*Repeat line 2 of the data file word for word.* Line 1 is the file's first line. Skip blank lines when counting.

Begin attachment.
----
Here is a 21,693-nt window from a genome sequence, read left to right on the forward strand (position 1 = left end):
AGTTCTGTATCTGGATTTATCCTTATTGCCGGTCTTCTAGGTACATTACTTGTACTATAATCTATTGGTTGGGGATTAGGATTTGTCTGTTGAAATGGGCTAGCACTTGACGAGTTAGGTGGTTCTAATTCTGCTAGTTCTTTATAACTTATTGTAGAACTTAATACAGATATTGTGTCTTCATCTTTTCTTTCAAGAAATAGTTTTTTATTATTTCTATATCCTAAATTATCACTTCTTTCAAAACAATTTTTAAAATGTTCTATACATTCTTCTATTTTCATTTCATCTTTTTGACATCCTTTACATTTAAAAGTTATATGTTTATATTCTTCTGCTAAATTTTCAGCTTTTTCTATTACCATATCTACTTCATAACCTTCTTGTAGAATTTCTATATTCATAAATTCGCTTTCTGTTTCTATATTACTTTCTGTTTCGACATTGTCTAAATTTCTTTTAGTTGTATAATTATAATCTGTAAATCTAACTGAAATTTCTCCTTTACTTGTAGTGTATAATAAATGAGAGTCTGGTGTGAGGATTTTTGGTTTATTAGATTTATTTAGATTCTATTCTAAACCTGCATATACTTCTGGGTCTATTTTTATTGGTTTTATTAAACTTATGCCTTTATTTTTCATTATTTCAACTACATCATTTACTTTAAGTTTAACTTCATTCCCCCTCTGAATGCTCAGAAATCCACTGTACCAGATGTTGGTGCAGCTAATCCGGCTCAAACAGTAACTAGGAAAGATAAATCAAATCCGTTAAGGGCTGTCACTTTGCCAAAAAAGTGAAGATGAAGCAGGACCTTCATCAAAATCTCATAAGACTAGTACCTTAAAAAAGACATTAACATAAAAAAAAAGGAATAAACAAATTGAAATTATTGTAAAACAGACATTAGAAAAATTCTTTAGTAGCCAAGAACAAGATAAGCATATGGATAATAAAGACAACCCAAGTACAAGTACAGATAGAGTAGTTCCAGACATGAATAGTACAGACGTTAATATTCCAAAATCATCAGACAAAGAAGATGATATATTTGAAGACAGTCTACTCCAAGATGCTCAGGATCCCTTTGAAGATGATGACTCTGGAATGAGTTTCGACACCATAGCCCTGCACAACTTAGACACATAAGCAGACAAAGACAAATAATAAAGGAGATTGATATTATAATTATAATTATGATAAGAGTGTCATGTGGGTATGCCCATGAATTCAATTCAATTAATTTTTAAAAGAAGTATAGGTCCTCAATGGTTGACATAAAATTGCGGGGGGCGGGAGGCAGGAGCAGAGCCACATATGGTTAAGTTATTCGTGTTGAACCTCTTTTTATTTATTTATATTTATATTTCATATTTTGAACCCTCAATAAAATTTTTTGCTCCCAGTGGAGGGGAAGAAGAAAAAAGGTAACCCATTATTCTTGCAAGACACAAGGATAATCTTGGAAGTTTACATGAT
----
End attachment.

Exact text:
AGTTCTGTATCTGGATTTATCCTTATTGCCGGTCTTCTAGGTACATTACTTGTACTATAATCTATTGGTTGGGGATTAGGATTTGTCTGTTGAAATGGGCTAGCACTTGACGAGTTAGGTGGTTCTAATTCTGCTAGTTCTTTATAACTTATTGTAGAACTTAATACAGATATTGTGTCTTCATCTTTTCTTTCAAGAAATAGTTTTTTATTATTTCTATATCCTAAATTATCACTTCTTTCAAAACAATTTTTAAAATGTTCTATACATTCTTCTATTTTCATTTCATCTTTTTGACATCCTTTACATTTAAAAGTTATATGTTTATATTCTTCTGCTAAATTTTCAGCTTTTTCTATTACCATATCTACTTCATAACCTTCTTGTAGAATTTCTATATTCATAAATTCGCTTTCTGTTTCTATATTACTTTCTGTTTCGACATTGTCTAAATTTCTTTTAGTTGTATAATTATAATCTGTAAATCTAACTGAAATTTCTCCTTTACTTGTAGTGTATAATAAATGAGAGTCTGGTGTGAGGATTTTTGGTTTATTAGATTTATTTAGATTCTATTCTAAACCTGCATATACTTCTGGGTCTATTTTTATTGGTTTTATTAAACTTATGCCTTTATTTTTCATTATTTCAACTACATCATTTACTTTAAGTTTAACTTCATTCCCCCTCTGAATGCTCAGAAATCCACTGTACCAGATGTTGGTGCAGCTAATCCGGCTCAAACAGTAACTAGGAAAGATAAATCAAATCCGTTAAGGGCTGTCACTTTGCCAAAAAAGTGAAGATGAAGCAGGACCTTCATCAAAATCTCATAAGACTAGTACCTTAAAAAAGACATTAACATAAAAAAAAAGGAATAAACAAATTGAAATTATTGTAAAACAGACATTAGAAAAATTCTTTAGTAGCCAAGAACAAGATAAGCATATGGATAATAAAGACAACCCAAGTACAAGTACAGATAGAGTAGTTCCAGACATGAATAGTACAGACGTTAATATTCCAAAATCATCAGACAAAGAAGATGATATATTTGAAGACAGTCTACTCCAAGATGCTCAGGATCCCTTTGAAGATGATGACTCTGGAATGAGTTTCGACACCATAGCCCTGCACAACTTAGACACATAAGCAGACAAAGACAAATAATAAAGGAGATTGATATTATAATTATAATTATGATAAGAGTGTCATGTGGGTATGCCCATGAATTCAATTCAATTAATTTTTAAAAGAAGTATAGGTCCTCAATGGTTGACATAAAATTGCGGGGGGCGGGAGGCAGGAGCAGAGCCACATATGGTTAAGTTATTCGTGTTGAACCTCTTTTTATTTATTTATATTTATATTTCATATTTTGAACCCTCAATAAAATTTTTTGCTCCCAGTGGAGGGGAAGAAGAAAAAAGGTAACCCATTATTCTTGCAAGACACAAGGATAATCTTGGAAGTTTACATGAT